The power of tech companies
75 percent of Dutch students have data stored in US cloud
In 2015, only twenty-five percent of students' data was stored in the cloud. By last year, that figure had risen to about 75 percent, according to a study that hasn't yet been published but to which the Dutch newspaper Het Financieele Dagblad (also known as FD) has gained access (link in Dutch only, Ed). The study reveals that research data from Dutch higher education institutions are also stored at these data centres.
Experts have been warning of the risks associated with cloud storage for quite some time. The tech companies behind the cloud operate under US law, which means that investigative bodies in the United States may be granted access to the data relatively easy. In addition, the data could be sold to advertisers.
Approached by FD, the Dutch Student Union (LSVb) argues that commercial companies should not be permitted to store any data from university students at all. The association of Dutch Universities (UNL) acknowledges the risks involved in relying on these companies but is not in favour of abandoning the cloud immediately. Instead, UNL proposes collectively enforcing academic values in its contracts with the tech giants.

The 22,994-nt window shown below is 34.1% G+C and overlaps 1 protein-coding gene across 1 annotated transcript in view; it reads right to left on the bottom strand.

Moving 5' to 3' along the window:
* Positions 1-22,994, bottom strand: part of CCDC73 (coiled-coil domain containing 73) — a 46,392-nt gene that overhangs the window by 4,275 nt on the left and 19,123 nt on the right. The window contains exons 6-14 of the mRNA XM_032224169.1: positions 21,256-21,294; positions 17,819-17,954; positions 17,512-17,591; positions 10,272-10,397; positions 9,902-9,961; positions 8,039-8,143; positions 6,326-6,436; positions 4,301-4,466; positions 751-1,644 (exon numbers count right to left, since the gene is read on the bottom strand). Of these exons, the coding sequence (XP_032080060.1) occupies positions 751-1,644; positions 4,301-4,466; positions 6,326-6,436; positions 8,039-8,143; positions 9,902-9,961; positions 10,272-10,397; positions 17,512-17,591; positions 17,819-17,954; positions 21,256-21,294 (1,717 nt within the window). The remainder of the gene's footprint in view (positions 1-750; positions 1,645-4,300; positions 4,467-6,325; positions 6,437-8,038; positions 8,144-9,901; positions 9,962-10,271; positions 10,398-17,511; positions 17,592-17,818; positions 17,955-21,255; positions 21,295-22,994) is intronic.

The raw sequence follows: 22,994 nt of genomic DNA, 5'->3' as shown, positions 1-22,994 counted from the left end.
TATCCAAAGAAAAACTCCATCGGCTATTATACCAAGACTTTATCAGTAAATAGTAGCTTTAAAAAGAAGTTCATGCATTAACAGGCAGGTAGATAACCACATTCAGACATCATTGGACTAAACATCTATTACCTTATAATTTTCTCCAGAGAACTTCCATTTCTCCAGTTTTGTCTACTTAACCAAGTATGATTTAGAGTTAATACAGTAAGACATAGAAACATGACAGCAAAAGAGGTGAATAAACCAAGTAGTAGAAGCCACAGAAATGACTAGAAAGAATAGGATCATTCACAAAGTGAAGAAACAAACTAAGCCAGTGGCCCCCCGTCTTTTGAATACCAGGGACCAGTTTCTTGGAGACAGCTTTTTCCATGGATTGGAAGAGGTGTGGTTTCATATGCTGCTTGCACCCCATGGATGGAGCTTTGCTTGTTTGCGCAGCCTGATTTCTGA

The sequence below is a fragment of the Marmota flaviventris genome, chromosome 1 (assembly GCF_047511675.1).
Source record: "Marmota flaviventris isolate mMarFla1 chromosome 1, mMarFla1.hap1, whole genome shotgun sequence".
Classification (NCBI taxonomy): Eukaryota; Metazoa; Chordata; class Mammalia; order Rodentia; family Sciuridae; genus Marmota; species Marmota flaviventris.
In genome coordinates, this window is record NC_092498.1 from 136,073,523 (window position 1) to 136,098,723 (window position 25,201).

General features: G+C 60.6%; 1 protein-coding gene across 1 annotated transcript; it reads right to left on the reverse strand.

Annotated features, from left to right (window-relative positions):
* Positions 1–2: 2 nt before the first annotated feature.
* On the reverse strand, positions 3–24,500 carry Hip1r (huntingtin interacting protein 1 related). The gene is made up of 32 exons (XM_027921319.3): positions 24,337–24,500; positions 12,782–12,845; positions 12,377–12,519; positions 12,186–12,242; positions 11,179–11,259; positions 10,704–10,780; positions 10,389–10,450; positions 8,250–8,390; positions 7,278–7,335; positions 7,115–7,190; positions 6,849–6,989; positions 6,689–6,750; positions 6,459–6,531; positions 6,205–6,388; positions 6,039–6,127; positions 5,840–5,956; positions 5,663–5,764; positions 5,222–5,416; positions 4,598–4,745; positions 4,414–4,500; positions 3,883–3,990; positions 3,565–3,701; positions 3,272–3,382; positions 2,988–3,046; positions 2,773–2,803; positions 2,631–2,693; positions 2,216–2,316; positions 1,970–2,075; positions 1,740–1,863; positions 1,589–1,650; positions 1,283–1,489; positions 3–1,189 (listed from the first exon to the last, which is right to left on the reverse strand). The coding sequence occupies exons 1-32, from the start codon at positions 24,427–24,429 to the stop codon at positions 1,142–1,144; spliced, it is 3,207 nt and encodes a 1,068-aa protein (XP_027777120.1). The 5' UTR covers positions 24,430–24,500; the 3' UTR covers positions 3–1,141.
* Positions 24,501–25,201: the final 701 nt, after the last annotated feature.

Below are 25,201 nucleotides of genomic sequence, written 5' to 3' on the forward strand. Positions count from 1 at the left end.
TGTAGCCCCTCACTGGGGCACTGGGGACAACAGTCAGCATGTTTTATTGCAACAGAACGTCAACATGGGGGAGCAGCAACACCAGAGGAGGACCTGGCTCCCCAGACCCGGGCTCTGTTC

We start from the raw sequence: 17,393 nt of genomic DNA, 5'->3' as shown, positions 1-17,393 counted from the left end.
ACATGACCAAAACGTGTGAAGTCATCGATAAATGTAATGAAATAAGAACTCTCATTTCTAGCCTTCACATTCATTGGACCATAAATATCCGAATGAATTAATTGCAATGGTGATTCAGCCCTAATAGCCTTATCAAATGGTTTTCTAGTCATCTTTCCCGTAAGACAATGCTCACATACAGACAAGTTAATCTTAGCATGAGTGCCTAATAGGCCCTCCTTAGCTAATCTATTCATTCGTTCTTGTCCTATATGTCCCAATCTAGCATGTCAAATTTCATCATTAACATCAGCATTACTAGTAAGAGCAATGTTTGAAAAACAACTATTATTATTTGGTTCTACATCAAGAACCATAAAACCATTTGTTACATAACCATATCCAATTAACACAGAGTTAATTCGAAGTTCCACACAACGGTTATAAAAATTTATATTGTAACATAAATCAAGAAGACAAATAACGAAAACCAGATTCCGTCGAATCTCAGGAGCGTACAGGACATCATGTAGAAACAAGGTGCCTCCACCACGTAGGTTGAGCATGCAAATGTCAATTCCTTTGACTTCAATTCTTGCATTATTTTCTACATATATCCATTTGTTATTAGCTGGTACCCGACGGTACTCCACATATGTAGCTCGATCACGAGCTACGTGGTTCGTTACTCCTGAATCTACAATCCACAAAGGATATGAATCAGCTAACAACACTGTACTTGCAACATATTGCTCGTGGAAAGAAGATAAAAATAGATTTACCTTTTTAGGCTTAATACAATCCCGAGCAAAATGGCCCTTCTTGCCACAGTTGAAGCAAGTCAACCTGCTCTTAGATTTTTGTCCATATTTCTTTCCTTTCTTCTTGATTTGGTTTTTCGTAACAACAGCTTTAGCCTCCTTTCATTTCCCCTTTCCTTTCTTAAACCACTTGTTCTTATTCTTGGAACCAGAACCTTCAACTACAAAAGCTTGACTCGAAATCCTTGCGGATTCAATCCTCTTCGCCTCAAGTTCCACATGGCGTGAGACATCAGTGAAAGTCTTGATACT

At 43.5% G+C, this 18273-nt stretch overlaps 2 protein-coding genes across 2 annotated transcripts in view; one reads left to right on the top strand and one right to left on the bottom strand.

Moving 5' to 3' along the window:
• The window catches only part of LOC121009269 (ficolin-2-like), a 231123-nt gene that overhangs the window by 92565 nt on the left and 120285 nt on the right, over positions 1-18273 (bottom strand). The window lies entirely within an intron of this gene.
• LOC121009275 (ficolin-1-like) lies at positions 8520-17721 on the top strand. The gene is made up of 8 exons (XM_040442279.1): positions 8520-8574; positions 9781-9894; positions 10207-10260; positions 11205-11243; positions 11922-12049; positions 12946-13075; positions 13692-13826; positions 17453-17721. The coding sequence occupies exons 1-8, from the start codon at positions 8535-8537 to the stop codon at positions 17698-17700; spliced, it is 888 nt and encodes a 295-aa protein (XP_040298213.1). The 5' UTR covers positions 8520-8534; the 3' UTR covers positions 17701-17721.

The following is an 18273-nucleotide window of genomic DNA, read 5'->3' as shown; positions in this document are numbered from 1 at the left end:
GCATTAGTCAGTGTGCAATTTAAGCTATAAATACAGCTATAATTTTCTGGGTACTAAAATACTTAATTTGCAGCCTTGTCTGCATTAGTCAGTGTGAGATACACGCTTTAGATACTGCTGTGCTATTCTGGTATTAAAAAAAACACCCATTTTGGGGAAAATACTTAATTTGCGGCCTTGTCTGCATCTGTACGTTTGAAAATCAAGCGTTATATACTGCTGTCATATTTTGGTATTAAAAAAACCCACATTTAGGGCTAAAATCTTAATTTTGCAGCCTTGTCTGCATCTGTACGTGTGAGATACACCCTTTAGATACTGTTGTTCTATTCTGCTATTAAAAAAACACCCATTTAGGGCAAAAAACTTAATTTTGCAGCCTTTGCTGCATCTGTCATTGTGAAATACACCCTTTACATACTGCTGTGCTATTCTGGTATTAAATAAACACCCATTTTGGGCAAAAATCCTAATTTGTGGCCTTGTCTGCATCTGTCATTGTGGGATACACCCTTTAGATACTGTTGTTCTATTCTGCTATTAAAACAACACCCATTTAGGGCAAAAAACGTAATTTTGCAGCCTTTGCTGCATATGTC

Last year, Dutch MPs expressed their concern about the influence of tech companies on higher education and research. In March, Dutch universities pledged to collaborate on digital learning materials to improve the privacy and security of their students and staff. Cyber experts, activists and staff representatives of university councils have all called universities to take some action in this regard.